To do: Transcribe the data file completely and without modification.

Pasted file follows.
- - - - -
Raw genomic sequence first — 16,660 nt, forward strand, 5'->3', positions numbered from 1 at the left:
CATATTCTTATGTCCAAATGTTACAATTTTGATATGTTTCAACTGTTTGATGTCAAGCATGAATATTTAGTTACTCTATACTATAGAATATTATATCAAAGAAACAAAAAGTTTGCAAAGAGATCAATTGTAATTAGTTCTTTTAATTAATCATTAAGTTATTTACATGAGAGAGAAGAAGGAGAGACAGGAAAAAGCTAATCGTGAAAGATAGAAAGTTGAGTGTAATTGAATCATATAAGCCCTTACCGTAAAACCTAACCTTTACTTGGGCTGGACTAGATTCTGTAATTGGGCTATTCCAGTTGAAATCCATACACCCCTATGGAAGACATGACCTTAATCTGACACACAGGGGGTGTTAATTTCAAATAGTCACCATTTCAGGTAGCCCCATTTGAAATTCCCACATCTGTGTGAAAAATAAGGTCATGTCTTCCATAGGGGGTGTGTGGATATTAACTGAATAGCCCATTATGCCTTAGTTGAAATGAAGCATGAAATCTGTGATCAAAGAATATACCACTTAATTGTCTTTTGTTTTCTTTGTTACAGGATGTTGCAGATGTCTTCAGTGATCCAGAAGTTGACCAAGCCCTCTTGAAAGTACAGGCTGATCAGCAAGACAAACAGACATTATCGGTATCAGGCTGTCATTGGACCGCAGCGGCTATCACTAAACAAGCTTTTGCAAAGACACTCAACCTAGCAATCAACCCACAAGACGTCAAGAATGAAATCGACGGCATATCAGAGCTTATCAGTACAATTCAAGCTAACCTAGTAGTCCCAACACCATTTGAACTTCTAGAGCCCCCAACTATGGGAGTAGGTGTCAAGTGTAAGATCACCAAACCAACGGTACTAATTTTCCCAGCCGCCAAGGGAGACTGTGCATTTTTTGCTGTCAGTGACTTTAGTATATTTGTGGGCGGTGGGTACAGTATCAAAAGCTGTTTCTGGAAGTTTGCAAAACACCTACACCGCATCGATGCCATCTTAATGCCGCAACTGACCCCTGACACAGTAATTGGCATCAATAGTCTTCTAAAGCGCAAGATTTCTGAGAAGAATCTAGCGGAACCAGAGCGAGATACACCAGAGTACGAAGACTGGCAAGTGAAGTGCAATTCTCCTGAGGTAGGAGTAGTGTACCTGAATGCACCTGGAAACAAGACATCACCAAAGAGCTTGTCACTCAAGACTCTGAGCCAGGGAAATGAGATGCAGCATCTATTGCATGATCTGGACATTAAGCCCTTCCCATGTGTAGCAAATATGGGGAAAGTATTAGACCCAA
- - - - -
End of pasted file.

Raw genomic sequence first — 16,660 nt, forward strand, 5'->3', positions numbered from 1 at the left:
CATATTCTTATGTCCAAATGTTACAATTTTGATATGTTTCAACTGTTTGATGTCAAGCATGAATATTTAGTTACTCTATACTATAGAATATTATATCAAAGAAACAAAAAGTTTGCAAAGAGATCAATTGTAATTAGTTCTTTTAATTAATCATTAAGTTATTTACATGAGAGAGAAGAAGGAGAGACAGGAAAAAGCTAATCGTGAAAGATAGAAAGTTGAGTGTAATTGAATCATATAAGCCCTTACCGTAAAACCTAACCTTTACTTGGGCTGGACTAGATTCTGTAATTGGGCTATTCCAGTTGAAATCCATACACCCCTATGGAAGACATGACCTTAATCTGACACACAGGGGGTGTTAATTTCAAATAGTCACCATTTCAGGTAGCCCCATTTGAAATTCCCACATCTGTGTGAAAAATAAGGTCATGTCTTCCATAGGGGGTGTGTGGATATTAACTGAATAGCCCATTATGCCTTAGTTGAAATGAAGCATGAAATCTGTGATCAAAGAATATACCACTTAATTGTCTTTTGTTTTCTTTGTTACAGGATGTTGCAGATGTCTTCAGTGATCCAGAAGTTGACCAAGCCCTCTTGAAAGTACAGGCTGATCAGCAAGACAAACAGACATTATCGGTATCAGGCTGTCATTGGACCGCAGCGGCTATCACTAAACAAGCTTTTGCAAAGACACTCAACCTAGCAATCAACCCACAAGACGTCAAGAATGAAATCGACGGCATATCAGAGCTTATCAGTACAATTCAAGCTAACCTAGTAGTCCCAACACCATTTGAACTTCTAGAGCCCCCAACTATGGGAGTAGGTGTCAAGTGTAAGATCACCAAACCAACGGTACTAATTTTCCCAGCCGCCAAGGGAGACTGTGCATTTTTTGCTGTCAGTGACTTTAGTATATTTGTGGGCGGTGGGTACAGTATCAAAAGCTGTTTCTGGAAGTTTGCAAAACACCTACACCGCATCGATGCCATCTTAATGCCGCAACTGACCCCTGACACAGTAATTGGCATCAATAGTCTTCTAAAGCGCAAGATTTCTGAGAAGAATCTAGCGGAACCAGAGCGAGATACACCAGAGTACGAAGACTGGCAAGTGAAGTGCAATTCTCCTGAGGTAGGAGTAGTGTACCTGAATGCACCTGGAAACAAGACATCACCAAAGAGCTTGTCACTCAAGACTCTGAGCCAGGGAAATGAGATGCAGCATCTATTGCATGATCTGGACATTAAGCCCTTCCCATGTGTAGCAAATATGGGGAAAGTATTAGACCCAA